As Saunders points out, a barrel of crude from Saudi Arabia is no different from a barrel of oil sands crude, in either composition or price. When governments move the goalposts—by setting tougher emission caps, for example—the producers have no choice but to figure out how to meet the new standards, and that’s the step that drives innovation activity, as has happened in the auto industry, when governments tightened fuel-efficiency standards. In the case of the fossil fuel sector, he adds, those process improvements are often developed jointly with suppliers, who also have a vested interest in satisfying tougher rules.

The research additionally sheds some new light on the old question about whether Alberta suffers from the so-called “resource curse”—a.k.a. the Dutch disease—which describes how societies that become overly dependent on a non-renewable natural resource fail to diversify their economies and build more knowledge-based industries. “We thought this curse was a real problem,” says Saunders, “because we had that very sort of limited view of innovation.” In fact, the findings suggest the oil and gas industry has attracted plenty of technical and scientific expertise, even if it doesn’t keep pumping out patents. “The skills people have,” he points out, “would be pretty transferable.”

Which is what needs to happen, according to one of the co-authors of the Parkland study, Laurie Adkin, a University of Alberta political scientist. Her view is that the innovation activity geared toward the oil and gas sector—either in the guise of academic-grade research or problem solving at the plant level—has to shift away from fossil fuel extraction, especially given the signals from global investors like BlackRock and the Ontario Teachers’ Pension Plan, which have indicated plans to decarbonize their portfolios.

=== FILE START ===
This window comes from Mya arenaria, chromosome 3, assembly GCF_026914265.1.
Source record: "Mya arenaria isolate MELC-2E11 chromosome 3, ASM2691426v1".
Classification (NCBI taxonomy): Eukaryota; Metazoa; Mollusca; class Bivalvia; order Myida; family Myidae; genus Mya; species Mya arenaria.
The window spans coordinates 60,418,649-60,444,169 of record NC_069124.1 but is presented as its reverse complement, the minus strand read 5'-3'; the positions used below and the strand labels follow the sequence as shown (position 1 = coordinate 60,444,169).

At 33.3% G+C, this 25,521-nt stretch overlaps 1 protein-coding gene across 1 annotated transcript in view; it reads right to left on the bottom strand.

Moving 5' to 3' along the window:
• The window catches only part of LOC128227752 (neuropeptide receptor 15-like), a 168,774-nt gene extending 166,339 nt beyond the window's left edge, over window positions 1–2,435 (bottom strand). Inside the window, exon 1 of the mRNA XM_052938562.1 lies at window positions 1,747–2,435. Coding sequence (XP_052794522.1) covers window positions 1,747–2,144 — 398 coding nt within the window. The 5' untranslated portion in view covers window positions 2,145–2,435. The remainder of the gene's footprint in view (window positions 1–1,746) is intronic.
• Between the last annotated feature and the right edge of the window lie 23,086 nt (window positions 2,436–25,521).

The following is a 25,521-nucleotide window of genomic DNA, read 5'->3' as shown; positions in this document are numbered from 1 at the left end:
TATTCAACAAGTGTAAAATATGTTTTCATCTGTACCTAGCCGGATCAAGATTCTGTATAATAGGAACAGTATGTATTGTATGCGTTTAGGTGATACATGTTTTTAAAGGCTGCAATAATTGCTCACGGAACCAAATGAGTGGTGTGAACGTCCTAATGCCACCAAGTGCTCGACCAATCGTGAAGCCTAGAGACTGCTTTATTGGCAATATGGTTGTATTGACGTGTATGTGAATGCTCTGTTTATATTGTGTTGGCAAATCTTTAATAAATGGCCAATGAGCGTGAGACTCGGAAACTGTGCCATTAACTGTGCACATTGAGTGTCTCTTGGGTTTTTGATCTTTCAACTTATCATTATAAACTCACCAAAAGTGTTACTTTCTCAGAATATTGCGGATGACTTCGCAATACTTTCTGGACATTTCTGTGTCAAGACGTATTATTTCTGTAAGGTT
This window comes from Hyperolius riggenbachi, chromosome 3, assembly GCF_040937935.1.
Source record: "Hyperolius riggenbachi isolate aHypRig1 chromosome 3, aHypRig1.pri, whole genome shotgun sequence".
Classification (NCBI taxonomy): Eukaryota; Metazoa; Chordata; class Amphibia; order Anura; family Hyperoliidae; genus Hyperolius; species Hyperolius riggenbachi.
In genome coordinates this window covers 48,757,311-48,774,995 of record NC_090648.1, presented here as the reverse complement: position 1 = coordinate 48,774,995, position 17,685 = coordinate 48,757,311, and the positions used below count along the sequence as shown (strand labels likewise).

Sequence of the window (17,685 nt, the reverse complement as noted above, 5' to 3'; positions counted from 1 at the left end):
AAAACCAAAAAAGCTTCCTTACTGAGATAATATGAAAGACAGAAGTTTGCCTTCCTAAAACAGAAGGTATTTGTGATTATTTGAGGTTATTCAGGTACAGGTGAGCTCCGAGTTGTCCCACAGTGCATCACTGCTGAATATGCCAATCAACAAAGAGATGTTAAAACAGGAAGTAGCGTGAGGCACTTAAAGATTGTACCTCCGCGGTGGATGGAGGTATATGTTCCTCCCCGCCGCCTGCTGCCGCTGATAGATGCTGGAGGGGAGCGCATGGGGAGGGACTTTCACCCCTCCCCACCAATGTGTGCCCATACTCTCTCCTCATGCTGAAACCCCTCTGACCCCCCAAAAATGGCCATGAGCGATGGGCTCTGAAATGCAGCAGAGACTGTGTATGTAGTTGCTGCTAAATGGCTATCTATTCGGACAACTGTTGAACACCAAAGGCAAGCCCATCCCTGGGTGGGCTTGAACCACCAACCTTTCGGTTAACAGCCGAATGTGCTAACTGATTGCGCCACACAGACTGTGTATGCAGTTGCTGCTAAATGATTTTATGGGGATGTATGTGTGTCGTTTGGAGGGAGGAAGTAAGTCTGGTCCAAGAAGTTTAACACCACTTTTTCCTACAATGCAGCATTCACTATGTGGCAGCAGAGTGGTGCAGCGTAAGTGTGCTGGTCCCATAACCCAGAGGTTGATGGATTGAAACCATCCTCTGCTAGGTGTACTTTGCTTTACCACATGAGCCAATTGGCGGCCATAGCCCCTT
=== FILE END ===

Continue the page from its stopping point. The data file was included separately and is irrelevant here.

“To make a radical reduction in greenhouse gas emissions and achieve a net-zero carbon economy,” she says, “logic would dictate that we actually immediately transfer funding for innovation away from the non-conventional extraction of fossil fuels—oil sands, fracking, in situ—and reallocate that funding toward the development of renewable energy technologies and materials for improving energy efficiency, and that we do that as fast as we possibly can.”

Saunders, however, points out that many of the oil patch giants are already trying to unlock the riddle of the energy transition, and that process will benefit from the fact that a majority of these firms can leverage their capacity to solve gnarly engineering problems. He explains that countries like the Netherlands and Norway transitioned away from their economic dependence on fossil fuel for the same reason. “The flip side of the curse is the advantages that arise from these industries,” he says. “That’s basically the springboard for the next big thing.”